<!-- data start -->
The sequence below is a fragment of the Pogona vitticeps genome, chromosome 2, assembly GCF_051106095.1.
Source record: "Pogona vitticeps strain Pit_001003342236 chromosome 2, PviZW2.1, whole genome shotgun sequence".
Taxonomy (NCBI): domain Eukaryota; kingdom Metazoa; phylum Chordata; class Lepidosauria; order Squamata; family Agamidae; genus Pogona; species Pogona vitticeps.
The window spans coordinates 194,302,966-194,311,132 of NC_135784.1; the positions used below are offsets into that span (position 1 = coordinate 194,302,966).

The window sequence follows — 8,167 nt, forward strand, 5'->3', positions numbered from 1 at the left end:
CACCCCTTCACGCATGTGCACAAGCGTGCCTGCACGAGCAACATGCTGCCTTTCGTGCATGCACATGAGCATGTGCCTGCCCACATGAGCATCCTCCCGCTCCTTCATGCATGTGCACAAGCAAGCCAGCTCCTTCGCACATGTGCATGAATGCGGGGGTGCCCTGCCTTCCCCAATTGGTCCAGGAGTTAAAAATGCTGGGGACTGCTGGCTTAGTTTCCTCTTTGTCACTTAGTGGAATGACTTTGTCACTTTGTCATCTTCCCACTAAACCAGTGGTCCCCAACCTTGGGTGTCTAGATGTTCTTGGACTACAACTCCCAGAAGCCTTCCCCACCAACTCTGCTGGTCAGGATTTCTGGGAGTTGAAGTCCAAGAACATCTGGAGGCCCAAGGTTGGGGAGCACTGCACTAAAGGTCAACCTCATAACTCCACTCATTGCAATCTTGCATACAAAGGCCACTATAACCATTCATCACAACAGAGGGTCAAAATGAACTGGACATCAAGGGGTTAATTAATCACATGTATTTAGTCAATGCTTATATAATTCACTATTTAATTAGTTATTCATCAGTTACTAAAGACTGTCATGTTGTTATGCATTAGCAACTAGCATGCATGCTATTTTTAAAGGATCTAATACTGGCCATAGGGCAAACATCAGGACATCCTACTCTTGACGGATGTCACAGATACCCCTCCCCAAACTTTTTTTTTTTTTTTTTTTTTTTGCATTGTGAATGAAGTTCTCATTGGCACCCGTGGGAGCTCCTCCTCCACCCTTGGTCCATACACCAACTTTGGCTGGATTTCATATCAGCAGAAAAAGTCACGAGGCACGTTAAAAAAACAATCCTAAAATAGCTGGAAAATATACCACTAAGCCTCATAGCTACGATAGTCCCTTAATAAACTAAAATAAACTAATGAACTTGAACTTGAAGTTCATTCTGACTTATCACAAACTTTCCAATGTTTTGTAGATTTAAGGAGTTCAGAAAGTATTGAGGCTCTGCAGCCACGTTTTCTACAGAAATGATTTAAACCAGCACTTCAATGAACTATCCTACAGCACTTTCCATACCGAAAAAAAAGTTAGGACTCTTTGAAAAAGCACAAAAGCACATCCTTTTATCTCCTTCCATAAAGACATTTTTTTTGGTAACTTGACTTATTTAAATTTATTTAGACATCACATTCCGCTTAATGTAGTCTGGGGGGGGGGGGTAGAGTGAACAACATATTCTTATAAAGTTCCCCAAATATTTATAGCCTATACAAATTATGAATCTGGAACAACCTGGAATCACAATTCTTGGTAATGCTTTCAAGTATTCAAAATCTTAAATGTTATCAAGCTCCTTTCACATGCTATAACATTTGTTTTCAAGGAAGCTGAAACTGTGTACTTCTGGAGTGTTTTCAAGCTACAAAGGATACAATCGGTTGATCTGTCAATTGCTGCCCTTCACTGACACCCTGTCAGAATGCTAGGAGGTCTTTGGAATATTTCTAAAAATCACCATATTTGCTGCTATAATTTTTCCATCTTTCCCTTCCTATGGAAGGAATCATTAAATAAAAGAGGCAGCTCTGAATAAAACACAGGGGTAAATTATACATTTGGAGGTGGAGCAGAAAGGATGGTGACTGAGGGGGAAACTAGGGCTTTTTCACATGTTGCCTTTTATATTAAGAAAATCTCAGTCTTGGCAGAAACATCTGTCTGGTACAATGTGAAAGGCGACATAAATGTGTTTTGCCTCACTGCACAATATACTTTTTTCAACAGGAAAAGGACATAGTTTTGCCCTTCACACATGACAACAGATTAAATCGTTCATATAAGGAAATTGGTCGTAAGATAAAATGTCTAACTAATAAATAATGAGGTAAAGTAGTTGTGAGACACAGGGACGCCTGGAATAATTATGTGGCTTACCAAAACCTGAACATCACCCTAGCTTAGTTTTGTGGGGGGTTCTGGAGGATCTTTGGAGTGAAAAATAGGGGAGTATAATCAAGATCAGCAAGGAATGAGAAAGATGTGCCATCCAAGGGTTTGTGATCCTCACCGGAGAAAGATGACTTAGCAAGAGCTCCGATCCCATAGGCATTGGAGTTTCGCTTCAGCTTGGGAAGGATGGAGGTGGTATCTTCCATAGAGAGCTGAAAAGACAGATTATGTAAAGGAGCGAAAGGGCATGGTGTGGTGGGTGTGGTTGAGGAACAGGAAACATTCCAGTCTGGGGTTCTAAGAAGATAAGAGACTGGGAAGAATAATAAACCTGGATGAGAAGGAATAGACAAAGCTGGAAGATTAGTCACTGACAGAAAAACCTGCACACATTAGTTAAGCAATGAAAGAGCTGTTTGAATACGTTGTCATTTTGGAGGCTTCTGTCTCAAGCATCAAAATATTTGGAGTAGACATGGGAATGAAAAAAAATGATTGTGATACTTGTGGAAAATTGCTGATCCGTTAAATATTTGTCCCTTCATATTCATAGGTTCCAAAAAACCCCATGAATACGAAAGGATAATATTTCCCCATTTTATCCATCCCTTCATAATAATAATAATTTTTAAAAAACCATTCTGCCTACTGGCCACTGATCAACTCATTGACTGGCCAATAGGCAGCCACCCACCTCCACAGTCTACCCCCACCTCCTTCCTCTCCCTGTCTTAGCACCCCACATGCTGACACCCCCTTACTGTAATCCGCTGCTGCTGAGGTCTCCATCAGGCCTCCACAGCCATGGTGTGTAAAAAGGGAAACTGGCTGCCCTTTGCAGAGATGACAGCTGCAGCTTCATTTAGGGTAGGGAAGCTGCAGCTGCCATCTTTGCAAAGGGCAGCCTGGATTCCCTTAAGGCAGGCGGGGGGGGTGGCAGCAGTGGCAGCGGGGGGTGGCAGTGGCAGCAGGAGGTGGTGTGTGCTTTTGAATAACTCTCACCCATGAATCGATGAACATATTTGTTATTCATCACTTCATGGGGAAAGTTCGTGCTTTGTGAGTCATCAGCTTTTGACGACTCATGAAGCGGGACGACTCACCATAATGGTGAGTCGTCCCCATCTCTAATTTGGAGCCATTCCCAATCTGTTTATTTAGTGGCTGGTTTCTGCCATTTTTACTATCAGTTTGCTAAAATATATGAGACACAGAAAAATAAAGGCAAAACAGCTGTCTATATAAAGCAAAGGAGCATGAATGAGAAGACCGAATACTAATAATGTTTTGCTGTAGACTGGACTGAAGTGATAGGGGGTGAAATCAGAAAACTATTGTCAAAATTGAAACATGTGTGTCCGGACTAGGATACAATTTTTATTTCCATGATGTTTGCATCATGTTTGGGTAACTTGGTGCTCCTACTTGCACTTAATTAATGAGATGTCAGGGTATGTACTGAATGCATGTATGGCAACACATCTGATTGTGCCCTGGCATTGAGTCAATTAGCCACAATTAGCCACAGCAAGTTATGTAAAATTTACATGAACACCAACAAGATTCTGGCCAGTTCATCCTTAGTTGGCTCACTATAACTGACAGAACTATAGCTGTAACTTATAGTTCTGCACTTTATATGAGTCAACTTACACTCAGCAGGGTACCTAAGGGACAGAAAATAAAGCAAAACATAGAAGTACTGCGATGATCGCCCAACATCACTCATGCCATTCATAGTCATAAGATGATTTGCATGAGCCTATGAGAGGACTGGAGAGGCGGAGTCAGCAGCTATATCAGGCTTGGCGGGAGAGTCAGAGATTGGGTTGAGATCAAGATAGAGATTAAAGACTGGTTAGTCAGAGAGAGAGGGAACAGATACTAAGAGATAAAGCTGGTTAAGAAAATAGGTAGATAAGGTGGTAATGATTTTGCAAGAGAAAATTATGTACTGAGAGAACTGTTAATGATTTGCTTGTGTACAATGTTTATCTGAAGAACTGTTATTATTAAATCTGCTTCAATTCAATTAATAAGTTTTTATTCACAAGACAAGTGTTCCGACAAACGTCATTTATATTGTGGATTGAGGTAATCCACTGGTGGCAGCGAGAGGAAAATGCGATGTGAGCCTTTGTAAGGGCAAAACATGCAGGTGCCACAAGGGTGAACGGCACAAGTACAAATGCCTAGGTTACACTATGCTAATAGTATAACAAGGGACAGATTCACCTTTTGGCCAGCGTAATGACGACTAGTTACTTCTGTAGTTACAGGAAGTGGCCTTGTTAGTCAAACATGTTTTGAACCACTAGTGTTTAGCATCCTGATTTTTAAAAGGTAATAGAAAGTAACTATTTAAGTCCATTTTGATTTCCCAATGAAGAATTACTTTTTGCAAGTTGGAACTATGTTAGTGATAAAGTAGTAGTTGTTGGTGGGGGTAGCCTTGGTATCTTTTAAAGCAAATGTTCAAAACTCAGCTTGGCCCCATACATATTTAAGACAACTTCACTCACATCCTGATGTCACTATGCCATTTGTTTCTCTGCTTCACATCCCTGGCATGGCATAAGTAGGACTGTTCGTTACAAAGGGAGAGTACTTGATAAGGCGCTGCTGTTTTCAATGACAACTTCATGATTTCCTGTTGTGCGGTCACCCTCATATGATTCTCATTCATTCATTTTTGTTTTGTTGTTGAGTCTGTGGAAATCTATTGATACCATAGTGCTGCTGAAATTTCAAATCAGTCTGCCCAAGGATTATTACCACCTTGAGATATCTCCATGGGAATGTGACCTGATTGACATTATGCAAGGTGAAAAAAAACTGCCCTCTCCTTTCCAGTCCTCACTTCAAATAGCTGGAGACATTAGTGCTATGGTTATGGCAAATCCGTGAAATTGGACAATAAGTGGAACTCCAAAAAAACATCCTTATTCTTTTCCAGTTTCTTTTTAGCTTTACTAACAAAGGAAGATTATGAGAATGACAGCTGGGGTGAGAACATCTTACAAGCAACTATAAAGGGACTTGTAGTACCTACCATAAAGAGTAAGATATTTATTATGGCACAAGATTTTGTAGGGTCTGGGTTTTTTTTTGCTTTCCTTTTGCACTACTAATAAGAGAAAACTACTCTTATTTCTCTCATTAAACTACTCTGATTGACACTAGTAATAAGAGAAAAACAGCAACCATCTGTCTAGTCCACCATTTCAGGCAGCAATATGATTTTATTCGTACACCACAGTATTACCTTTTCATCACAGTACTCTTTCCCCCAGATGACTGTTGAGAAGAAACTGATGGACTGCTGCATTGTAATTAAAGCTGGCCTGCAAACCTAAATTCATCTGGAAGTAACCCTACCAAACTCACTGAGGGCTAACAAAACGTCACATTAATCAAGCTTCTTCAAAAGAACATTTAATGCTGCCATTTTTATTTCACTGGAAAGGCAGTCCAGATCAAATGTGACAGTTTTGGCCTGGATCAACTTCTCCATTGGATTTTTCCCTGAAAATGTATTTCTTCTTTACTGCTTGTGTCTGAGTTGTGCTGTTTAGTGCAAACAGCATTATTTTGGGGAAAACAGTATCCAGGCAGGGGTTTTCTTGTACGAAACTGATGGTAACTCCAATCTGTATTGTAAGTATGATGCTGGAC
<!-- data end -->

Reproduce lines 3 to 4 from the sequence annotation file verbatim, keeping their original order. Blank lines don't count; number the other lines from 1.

Taxonomy (NCBI): domain Eukaryota; kingdom Metazoa; phylum Chordata; class Lepidosauria; order Squamata; family Agamidae; genus Pogona; species Pogona vitticeps.
The window spans coordinates 194,302,966-194,311,132 of NC_135784.1; the positions used below are offsets into that span (position 1 = coordinate 194,302,966).